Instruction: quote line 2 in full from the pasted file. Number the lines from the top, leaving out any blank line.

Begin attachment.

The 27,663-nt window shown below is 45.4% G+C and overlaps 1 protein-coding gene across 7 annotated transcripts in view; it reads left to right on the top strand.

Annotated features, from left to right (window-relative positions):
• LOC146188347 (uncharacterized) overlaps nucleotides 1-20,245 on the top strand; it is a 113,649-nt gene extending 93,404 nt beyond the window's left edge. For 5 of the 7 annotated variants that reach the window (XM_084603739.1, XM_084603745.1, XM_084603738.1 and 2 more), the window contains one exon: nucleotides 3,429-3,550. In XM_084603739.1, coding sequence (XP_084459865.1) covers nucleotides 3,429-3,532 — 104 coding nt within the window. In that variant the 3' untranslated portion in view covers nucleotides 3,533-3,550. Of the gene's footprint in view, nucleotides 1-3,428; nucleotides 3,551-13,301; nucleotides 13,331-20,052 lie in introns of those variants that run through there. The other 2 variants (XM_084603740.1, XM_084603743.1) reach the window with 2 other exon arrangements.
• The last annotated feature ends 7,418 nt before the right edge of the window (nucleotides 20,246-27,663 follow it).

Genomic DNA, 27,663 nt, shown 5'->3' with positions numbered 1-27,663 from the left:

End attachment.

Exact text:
Annotated features, from left to right (window-relative positions):